Born a Crime: Stories from a South African Childhood

#1 NEW YORK TIMES BESTSELLER • The compelling, inspiring, and comically sublime story of one man’s coming-of-age, set during the twilight of apartheid and the tumultuous days of freedom that followedNAMED ONE OF THE BEST BOOKS OF THE YEAR BY Michiko Kakutani, New York Times • Newsday • Esquire • NPR • Booklist Trevor Noah’s unlikely path from apartheid South Africa to the desk of The Daily Show began with a criminal act: his birth. Trevor was born to a white Swiss father and a black Xhosa mother at a time when such a union was punishable by five years in prison. Living proof of his parents’ indiscretion, Trevor was kept mostly indoors for the earliest years of his life, bound by the extreme and often absurd measures his mother took to hide him from a government that could, at any moment, steal him away. Finally liberated by the end of South Africa’s tyrannical white rule, Trevor and his mother set forth on a grand adventure, living openly and freely and embracing the opportunities won by a centuries-long struggle. Born a Crime is the story of a mischievous young boy who grows into a restless young man as he…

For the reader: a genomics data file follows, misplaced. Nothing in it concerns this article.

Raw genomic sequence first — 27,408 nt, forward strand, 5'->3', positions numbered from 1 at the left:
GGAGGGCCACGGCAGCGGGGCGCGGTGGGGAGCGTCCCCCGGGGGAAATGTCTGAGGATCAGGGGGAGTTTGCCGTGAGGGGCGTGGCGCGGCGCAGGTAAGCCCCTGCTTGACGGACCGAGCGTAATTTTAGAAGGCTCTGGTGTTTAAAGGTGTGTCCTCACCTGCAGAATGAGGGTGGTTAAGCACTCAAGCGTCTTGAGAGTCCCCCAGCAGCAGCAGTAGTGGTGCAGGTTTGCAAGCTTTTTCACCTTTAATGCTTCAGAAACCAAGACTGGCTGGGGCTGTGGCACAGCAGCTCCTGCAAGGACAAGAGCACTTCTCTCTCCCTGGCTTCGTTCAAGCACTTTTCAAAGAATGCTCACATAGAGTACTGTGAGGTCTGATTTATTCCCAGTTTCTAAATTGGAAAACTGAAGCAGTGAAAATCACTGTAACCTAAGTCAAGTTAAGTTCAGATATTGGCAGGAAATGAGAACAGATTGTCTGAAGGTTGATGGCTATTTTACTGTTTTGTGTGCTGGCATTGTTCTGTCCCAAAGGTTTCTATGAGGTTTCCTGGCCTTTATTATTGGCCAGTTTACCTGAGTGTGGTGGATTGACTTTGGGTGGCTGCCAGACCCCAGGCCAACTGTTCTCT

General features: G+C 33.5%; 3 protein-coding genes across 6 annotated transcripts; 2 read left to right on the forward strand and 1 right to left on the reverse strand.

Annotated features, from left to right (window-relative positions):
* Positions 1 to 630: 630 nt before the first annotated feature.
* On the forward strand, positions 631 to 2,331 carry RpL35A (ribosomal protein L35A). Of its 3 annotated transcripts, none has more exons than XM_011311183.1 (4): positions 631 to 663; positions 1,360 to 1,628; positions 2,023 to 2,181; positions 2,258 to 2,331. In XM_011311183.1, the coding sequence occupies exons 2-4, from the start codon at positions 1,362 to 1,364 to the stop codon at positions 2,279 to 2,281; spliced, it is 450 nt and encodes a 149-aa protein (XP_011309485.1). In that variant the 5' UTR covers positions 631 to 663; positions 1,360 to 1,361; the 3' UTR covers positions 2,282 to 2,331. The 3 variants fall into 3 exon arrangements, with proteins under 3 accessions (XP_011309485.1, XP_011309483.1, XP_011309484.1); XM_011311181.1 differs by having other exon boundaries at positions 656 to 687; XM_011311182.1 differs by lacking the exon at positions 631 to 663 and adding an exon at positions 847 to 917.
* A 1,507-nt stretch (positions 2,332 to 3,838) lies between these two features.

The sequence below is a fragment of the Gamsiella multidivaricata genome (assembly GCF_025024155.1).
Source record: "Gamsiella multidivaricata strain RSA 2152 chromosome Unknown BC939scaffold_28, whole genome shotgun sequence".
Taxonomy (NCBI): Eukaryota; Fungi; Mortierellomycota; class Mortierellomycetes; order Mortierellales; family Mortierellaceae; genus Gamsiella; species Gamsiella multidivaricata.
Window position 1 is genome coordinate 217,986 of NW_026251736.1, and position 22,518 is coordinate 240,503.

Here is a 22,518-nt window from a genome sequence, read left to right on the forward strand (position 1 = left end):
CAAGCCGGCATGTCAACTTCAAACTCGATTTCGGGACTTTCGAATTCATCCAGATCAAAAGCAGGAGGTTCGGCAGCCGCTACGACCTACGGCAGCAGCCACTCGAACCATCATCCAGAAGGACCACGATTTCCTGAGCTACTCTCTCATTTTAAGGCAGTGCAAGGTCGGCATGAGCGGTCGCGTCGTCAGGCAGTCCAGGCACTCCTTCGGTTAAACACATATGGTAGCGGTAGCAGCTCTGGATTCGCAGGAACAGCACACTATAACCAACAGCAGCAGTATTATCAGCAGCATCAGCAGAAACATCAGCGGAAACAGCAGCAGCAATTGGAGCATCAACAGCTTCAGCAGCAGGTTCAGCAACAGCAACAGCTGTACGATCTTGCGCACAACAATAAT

Description
#1 NEW YORK TIMES BESTSELLER • The compelling, inspiring, and comically sublime story of one man’s coming-of-age, set during the twilight of apartheid and the tumultuous days of freedom that followed

NAMED ONE OF THE BEST BOOKS OF THE YEAR BY
Michiko Kakutani, New York TimesNewsdayEsquire • NPR • Booklist

Trevor Noah’s unlikely path from apartheid South Africa to the desk of The Daily Show began with a criminal act: his birth. Trevor was born to a white Swiss father and a black Xhosa mother at a time when such a union was punishable by five years in prison. Living proof of his parents’ indiscretion, Trevor was kept mostly indoors for the earliest years of his life, bound by the extreme and often absurd measures his mother took to hide him from a government that could, at any moment, steal him away. Finally liberated by the end of South Africa’s tyrannical white rule, Trevor and his mother set forth on a grand adventure, living openly and freely and embracing the opportunities won by a centuries-long struggle.